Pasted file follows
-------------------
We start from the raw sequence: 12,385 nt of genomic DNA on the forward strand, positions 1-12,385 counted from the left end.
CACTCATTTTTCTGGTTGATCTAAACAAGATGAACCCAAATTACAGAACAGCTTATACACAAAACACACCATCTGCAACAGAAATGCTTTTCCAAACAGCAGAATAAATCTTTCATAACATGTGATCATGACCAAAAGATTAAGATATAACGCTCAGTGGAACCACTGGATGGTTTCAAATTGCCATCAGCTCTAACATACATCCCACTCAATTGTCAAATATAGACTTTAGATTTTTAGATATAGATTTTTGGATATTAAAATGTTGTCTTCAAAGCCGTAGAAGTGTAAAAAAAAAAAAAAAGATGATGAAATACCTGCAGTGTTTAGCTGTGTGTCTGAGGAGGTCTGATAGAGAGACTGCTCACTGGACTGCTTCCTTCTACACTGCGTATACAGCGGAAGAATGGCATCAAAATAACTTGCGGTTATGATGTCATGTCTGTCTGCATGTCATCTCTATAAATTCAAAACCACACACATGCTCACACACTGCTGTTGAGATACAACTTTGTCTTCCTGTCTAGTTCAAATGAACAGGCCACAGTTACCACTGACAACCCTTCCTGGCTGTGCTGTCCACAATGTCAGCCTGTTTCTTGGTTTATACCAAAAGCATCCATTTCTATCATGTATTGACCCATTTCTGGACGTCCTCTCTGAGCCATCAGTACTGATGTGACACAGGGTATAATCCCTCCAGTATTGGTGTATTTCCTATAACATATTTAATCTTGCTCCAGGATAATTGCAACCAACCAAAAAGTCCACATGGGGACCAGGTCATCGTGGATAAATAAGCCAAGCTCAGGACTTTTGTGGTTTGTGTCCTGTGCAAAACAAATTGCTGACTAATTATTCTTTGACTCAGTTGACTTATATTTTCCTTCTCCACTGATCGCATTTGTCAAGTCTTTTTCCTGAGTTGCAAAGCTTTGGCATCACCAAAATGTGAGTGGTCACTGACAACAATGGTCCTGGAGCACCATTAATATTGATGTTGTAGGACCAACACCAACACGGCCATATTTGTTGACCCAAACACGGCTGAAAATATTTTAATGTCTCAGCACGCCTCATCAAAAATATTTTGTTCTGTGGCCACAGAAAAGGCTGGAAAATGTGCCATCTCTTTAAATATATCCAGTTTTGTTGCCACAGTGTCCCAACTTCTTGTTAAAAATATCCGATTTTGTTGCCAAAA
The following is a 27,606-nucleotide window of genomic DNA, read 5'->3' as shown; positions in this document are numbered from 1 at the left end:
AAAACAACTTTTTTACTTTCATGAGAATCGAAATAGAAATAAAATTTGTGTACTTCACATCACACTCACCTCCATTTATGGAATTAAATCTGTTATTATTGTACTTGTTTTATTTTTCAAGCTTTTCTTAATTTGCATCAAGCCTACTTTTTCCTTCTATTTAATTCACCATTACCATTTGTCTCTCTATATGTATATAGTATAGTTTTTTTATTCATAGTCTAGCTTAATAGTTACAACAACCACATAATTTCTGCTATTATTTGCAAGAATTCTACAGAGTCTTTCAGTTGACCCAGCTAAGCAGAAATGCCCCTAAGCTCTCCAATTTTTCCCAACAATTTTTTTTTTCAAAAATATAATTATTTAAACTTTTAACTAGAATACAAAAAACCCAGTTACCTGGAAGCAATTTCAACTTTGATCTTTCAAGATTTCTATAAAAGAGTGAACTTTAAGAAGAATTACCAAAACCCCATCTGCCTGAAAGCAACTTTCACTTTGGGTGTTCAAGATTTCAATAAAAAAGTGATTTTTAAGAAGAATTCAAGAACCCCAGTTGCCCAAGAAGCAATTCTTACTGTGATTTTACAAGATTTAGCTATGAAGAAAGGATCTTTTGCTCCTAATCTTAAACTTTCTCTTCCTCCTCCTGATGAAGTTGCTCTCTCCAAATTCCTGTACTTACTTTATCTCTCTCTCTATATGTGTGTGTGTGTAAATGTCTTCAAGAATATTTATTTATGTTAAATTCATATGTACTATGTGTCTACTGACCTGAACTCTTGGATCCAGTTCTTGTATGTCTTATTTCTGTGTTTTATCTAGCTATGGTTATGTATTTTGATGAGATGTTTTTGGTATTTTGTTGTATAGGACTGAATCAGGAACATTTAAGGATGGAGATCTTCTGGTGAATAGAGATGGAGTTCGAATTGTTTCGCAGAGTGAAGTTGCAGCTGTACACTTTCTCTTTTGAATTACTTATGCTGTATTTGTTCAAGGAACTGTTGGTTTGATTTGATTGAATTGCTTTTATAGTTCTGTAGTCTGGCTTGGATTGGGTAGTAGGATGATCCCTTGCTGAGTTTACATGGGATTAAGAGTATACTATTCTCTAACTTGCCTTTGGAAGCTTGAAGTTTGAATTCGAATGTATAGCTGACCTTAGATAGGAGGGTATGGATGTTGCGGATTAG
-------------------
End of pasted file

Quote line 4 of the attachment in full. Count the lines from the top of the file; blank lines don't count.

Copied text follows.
AAAACAACTTTTTTACTTTCATGAGAATCGAAATAGAAATAAAATTTGTGTACTTCACATCACACTCACCTCCATTTATGGAATTAAATCTGTTATTATTGTACTTGTTTTATTTTTCAAGCTTTTCTTAATTTGCATCAAGCCTACTTTTTCCTTCTATTTAATTCACCATTACCATTTGTCTCTCTATATGTATATAGTATAGTTTTTTTATTCATAGTCTAGCTTAATAGTTACAACAACCACATAATTTCTGCTATTATTTGCAAGAATTCTACAGAGTCTTTCAGTTGACCCAGCTAAGCAGAAATGCCCCTAAGCTCTCCAATTTTTCCCAACAATTTTTTTTTTCAAAAATATAATTATTTAAACTTTTAACTAGAATACAAAAAACCCAGTTACCTGGAAGCAATTTCAACTTTGATCTTTCAAGATTTCTATAAAAGAGTGAACTTTAAGAAGAATTACCAAAACCCCATCTGCCTGAAAGCAACTTTCACTTTGGGTGTTCAAGATTTCAATAAAAAAGTGATTTTTAAGAAGAATTCAAGAACCCCAGTTGCCCAAGAAGCAATTCTTACTGTGATTTTACAAGATTTAGCTATGAAGAAAGGATCTTTTGCTCCTAATCTTAAACTTTCTCTTCCTCCTCCTGATGAAGTTGCTCTCTCCAAATTCCTGTACTTACTTTATCTCTCTCTCTATATGTGTGTGTGTGTAAATGTCTTCAAGAATATTTATTTATGTTAAATTCATATGTACTATGTGTCTACTGACCTGAACTCTTGGATCCAGTTCTTGTATGTCTTATTTCTGTGTTTTATCTAGCTATGGTTATGTATTTTGATGAGATGTTTTTGGTATTTTGTTGTATAGGACTGAATCAGGAACATTTAAGGATGGAGATCTTCTGGTGAATAGAGATGGAGTTCGAATTGTTTCGCAGAGTGAAGTTGCAGCTGTACACTTTCTCTTTTGAATTACTTATGCTGTATTTGTTCAAGGAACTGTTGGTTTGATTTGATTGAATTGCTTTTATAGTTCTGTAGTCTGGCTTGGATTGGGTAGTAGGATGATCCCTTGCTGAGTTTACATGGGATTAAGAGTATACTATTCTCTAACTTGCCTTTGGAAGCTTGAAGTTTGAATTCGAATGTATAGCTGACCTTAGATAGGAGGGTATGGATGTTGCGGATTAG